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An investigation of the ‘soft’ features of sustainable and healthy housing design: Exploring stakeholder preferences and their provision in new housing developments.

Prochorskaite, A (2016) An investigation of the ‘soft’ features of sustainable and healthy housing design: Exploring stakeholder preferences and their provision in new housing developments. Doctoral thesis, Liverpool John Moores University.

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Abstract

Despite the widely recognised importance of the impact that built environment has on health and well-being, the concept of sustainable housing is still regarded largely in terms of environmental sustainability. However, given the urgent need to increase the quantity and sustainability of new homes in the UK, it is essential that the design and delivery of sustainable housing does not neglect health and well-being aspects that are essential for enhancing the quality of life and the development of sustainable communities.

This study focuses on the ‘soft’ features of sustainable housing, that is, the non-technological components of housing and neighbourhood design that can affect occupants’ health and well-being as well as their satisfaction with their homes. The research aims to conceptualise and identify these ‘soft’ features of housing design and establish whether the opinions of housing users regarding their importance are aligned with those of the housing providers. Using a case study approach, the study also assesses the extent to which such features are being provided by new housing developments.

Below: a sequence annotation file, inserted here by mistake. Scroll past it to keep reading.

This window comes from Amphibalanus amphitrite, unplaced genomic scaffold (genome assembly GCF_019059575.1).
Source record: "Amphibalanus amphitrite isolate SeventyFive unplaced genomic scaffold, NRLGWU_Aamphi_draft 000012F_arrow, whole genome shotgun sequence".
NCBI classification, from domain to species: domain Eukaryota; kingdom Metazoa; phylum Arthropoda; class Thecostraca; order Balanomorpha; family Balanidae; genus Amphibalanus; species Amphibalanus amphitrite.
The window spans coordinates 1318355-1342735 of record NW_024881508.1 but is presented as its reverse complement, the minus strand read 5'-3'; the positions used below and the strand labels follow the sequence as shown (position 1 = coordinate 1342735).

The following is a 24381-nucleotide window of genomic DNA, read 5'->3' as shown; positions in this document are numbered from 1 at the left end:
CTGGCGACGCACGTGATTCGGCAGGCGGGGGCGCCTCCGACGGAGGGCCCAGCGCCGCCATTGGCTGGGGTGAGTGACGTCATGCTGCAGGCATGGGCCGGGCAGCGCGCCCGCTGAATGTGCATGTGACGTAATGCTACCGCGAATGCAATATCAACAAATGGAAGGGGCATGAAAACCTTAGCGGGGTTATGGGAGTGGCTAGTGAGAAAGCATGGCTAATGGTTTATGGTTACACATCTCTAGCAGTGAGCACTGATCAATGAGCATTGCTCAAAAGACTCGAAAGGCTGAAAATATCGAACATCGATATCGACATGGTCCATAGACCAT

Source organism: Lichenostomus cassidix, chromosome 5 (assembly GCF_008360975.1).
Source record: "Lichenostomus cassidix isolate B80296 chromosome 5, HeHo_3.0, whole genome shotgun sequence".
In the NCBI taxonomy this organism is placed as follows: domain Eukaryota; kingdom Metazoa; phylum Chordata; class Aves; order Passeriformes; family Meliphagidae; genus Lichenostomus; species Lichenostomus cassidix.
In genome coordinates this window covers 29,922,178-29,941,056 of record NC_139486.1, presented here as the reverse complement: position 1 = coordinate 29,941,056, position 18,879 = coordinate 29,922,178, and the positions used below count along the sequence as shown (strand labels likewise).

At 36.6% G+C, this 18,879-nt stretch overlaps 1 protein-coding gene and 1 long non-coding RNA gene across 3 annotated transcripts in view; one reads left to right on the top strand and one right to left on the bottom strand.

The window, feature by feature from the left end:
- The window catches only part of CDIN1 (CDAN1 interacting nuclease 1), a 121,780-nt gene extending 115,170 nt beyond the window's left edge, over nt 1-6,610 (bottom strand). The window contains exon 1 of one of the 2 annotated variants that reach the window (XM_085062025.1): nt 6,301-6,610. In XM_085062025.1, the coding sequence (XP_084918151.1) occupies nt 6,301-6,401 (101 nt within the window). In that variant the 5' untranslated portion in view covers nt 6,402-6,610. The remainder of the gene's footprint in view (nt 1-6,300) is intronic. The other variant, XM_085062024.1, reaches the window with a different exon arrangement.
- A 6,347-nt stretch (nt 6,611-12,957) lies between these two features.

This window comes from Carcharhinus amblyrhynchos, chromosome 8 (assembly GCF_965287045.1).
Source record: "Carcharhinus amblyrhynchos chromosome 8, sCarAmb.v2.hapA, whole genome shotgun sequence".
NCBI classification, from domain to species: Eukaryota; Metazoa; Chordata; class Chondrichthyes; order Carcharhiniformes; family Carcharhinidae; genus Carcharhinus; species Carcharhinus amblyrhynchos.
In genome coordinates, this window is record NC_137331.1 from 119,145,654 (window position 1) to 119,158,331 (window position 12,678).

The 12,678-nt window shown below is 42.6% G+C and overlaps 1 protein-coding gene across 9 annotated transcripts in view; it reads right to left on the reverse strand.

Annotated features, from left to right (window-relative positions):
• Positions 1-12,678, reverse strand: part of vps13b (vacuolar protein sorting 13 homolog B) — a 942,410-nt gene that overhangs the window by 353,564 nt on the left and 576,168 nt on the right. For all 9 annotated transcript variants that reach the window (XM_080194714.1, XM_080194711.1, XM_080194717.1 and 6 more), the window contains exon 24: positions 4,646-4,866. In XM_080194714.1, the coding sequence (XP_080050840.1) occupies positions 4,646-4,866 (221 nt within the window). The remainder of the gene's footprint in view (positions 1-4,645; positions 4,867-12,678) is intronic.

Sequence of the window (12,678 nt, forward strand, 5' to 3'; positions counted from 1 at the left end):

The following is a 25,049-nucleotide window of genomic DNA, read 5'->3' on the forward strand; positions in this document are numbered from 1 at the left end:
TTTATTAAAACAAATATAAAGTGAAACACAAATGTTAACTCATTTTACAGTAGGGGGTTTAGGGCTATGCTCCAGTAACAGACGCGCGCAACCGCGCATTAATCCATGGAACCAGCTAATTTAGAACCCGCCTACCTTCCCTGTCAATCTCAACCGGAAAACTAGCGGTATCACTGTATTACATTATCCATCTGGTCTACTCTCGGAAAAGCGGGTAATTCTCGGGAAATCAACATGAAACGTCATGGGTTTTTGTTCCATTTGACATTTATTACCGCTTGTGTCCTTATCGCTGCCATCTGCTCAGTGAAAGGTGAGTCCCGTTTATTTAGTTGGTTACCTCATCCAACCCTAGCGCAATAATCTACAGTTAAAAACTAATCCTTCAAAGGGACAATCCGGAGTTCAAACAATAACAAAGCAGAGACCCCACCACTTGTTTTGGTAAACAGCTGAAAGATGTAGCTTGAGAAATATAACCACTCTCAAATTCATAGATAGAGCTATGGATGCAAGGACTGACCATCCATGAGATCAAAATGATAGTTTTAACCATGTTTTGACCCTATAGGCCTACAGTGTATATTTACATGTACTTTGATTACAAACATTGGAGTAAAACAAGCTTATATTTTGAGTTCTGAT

The research begins with a review of literature of the sustainable housing and healthy housing concepts, which lead to the development of a framework for sustainable housing design with an emphasis on health and well-being. Building on this foundation, three phases of the methodology were developed to address the aims of the research: Firstly, a content analysis of sustainable housing standards is carried out, followed by a survey to ascertain the relative importance that housing stakeholders attach to these ‘soft’ features, and lastly, six housing developments are evaluated with regards to their provision of these features.

The findings reveal that housing user preferences are not always aligned with those of housing providers, and indeed, a number of notable differences in opinion are also found between the private sector and social housing providers. Lastly, assessment of the six case studies indicates a low level of provision of such features new housing developments. These findings indicate that a more comprehensive approach is necessary for addressing and providing for the softer features of housing and neighbourhood design.

Item Type: Thesis (Doctoral)
Uncontrolled Keywords: Sustainable housing, Healthy housing, Stakeholders
Subjects: T Technology > TH Building construction
Divisions: Built Environment
Date Deposited: 07 Nov 2016 14:21
Last Modified: 07 Nov 2016 14:21
Supervisors: Maliene, Vida and Couch, Chris
URI: http://researchonline.ljmu.ac.uk/id/eprint/4575

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